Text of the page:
I’ll Admit I Did Not Take It Well

Dimitris Vetsikas, Pixaby Images

Royal baby news surprisingly strikes me sideways

I awoke rested and peaceful, cradled by a soggy morning filled with a delicious sense of pause.  

As I made our coffee I reveled in having a day with my husband – a lazy morning and a day off, rare for him lately, where I felt good enough to go with him to get some much needed and long awaited clothes shopping done.  

Delightfully anticipating dinner at our favorite authentic hole in the wall Japanese restaurant, I cracked open my laptop.

“Well god damnit!” I barked, as the latest royal family pregnancy news smacked me in the face.  “Megan and Harry are pregnant already – they just got married like five minutes ago.  I guess THAT was easy” I spewed to my husband.  

I’ve generally been much less sensitive to triggers lately.  I wrote about this time I thought would never come in my recent post, Where Have All the Triggers Gone?  

The day prior, upon leaving a yoga class one of my classmates mentioned to me that she’s tied down in New York by some things but wants to move out of state to be closer to her grandchildren.  And I didn’t even flinch.  Now, I didn’t show any specific interest either.  I instead responded by sharing that MY life was also currently in a suspended state where it wasn’t clear how and if all the pieces were going to fit together.  I’m highly discerning regarding with whom and when I will take an interest in other people’s progeny.  My approach is to save as much energy as I can to spend on my life, since I’ve learned the hard way the vast majority of other people won’t.  But I digress.

Back with my husband, I kept bringing it up.  He looked mildly irritated that the bubble that was our day seemed to have burst.  “Let it go” he said gently (he’s the only person I know who can utter this and not make it sound like an offensively simplifying dismissal).  

“I AM letting it go.  By letting it OUT.” I shared.  Though I considered ignoring them, I proceeded to peruse the headlines once and thoroughly, knowing this would dampen any potential future shock and facilitate feeling.  Feeling that might illuminate something important about my process and my experience, feeling that will eventually expedite it through and out of my system.

When one hasn’t lost their innocence to baby making, as I have, or when one has acquired parenthood with relative ease, the result is a phenomenon I like to refer to as fertile world math.  As perky as it is mindless and clueless, fertile world math presumes a pregnancy that is three months along automatically equals a live, healthy baby.  And potential names.  Gender guesses.  What kind of parents they’ll be.  What the kid will look like.  All swaddled in a trance like sort of glee.  In short, pregnancies provoke swirling chatter of all that I lost.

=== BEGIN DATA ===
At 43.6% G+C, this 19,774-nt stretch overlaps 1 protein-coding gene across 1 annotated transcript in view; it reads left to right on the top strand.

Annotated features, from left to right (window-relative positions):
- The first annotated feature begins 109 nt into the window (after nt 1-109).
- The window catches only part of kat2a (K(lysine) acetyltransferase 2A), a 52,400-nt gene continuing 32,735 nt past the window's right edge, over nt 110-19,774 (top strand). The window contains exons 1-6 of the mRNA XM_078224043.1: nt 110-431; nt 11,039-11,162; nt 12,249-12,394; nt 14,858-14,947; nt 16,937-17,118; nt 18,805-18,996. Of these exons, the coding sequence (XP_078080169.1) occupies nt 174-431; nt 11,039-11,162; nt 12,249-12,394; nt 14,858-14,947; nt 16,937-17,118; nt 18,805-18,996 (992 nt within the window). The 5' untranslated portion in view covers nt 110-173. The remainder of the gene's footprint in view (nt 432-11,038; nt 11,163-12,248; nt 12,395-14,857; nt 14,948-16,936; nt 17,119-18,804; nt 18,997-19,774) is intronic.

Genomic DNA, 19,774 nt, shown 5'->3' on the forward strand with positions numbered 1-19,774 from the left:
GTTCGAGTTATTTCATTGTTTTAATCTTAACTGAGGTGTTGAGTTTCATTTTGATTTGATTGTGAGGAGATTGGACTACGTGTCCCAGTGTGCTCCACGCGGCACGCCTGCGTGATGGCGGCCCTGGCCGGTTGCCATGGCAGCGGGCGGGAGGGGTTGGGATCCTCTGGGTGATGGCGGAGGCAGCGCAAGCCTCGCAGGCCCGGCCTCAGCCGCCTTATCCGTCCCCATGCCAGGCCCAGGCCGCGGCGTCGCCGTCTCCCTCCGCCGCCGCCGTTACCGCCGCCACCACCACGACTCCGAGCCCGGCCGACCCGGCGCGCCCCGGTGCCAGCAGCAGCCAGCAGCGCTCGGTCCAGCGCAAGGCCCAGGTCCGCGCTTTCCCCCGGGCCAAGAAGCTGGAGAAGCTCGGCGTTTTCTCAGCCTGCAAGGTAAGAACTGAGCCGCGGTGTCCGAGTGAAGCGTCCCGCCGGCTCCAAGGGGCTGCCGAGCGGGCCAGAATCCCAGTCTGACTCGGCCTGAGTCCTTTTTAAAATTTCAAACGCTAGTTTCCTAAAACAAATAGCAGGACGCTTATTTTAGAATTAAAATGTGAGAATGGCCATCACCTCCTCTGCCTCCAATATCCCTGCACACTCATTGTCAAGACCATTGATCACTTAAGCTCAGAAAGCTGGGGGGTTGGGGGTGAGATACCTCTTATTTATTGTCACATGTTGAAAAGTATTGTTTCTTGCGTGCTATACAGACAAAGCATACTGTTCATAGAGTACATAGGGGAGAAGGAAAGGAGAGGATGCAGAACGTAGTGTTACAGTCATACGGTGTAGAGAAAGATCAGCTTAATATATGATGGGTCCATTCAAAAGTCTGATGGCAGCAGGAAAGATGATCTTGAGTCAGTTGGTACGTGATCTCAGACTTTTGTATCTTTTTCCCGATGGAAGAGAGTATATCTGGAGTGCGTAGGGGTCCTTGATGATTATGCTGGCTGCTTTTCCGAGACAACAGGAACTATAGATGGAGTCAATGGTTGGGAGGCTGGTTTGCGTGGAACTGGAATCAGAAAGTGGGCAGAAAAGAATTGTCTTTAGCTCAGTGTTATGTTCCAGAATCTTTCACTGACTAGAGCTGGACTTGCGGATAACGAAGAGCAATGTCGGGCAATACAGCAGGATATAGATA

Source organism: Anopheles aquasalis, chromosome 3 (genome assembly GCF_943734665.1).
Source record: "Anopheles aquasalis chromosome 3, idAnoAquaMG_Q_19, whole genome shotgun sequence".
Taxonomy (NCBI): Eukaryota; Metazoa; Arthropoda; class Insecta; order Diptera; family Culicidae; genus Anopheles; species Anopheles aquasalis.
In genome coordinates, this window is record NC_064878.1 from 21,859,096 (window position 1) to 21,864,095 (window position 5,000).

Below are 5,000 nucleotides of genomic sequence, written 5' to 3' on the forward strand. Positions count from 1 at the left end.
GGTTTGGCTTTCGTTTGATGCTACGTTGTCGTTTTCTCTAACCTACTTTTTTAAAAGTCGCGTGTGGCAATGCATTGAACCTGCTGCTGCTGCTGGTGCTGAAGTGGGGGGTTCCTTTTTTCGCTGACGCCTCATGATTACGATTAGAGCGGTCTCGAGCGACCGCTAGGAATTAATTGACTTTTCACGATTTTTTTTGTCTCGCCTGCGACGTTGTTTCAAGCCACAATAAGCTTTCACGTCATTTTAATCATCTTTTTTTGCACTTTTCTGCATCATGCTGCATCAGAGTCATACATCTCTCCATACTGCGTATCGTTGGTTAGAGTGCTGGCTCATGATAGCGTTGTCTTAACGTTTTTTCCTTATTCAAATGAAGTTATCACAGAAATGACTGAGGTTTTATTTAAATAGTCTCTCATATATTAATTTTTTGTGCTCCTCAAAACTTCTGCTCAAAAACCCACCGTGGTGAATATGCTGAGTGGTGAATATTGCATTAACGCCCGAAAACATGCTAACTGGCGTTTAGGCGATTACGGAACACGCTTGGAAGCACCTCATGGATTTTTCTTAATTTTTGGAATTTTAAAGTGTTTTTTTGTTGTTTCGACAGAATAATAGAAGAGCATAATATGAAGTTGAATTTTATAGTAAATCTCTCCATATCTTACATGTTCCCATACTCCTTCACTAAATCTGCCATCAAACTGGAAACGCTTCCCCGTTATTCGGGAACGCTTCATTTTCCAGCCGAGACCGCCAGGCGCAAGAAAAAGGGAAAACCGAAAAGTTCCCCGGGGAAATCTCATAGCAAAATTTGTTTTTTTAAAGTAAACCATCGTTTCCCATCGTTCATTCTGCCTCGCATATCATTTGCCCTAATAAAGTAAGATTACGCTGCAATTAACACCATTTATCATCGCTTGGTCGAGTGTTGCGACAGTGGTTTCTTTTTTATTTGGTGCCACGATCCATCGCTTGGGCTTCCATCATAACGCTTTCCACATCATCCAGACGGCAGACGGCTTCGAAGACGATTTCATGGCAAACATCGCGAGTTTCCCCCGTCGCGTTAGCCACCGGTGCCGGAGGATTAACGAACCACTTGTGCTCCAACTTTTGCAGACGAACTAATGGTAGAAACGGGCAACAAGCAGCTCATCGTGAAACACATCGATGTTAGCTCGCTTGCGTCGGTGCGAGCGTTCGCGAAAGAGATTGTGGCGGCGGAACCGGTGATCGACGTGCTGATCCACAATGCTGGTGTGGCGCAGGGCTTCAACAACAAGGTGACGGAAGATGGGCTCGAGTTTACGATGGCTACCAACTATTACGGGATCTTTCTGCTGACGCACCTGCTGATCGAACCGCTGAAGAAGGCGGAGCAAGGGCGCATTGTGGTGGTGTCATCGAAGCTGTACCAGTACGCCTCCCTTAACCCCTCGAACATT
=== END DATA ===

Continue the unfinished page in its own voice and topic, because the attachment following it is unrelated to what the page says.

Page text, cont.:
Infertile math is on a whole other level.  And it goes a sumthin’ like this:  “WTF??  She’s 37.  I started trying when I was a year and change older than her and it didn’t go ANYTHING like this.  It’s like they had the wedding, blinked and now here we are.  I thought I’d have some more time.  So if they’re announcing now, it must be at the typical 12 week mark, given the intense and ridiculous public scrutiny over these things.  So that means they got pregnant mid to late July which means they got pregnant within a measly two or three cycles after getting married.  Well isn’t that a shot to the gut in the form of EASY??  A few cycles is probably more than enough for someone living under such a microscope, but still.  The simplicity of the whole thing just floors me.  She’ll be barely 38 (because I did the real math!) when I bet they start trying for another one and I’m sure that will go just swimmingly too!” 

In typical infertile math nature, my mind went right to the point – in spite of my aggravation I hoped that nothing would go wrong.  Within the greater scheme of what could happen in human reproduction, potential names and genders are really quite irrelevant after all.